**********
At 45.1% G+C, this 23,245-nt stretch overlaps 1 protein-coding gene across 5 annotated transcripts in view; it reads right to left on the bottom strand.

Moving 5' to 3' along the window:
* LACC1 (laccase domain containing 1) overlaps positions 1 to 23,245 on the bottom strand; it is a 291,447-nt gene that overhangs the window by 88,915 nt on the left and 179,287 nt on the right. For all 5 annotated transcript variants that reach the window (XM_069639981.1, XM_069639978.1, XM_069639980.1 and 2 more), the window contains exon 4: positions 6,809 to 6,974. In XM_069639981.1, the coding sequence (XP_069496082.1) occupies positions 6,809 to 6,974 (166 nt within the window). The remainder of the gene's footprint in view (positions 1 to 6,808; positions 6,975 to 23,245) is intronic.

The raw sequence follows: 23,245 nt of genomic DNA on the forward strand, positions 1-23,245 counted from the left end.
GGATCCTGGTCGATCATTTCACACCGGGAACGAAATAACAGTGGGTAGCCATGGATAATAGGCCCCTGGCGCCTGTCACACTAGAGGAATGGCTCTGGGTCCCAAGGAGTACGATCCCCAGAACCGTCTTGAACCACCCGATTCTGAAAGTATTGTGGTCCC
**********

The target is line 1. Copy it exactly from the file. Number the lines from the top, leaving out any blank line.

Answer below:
At 45.1% G+C, this 23,245-nt stretch overlaps 1 protein-coding gene across 5 annotated transcripts in view; it reads right to left on the bottom strand.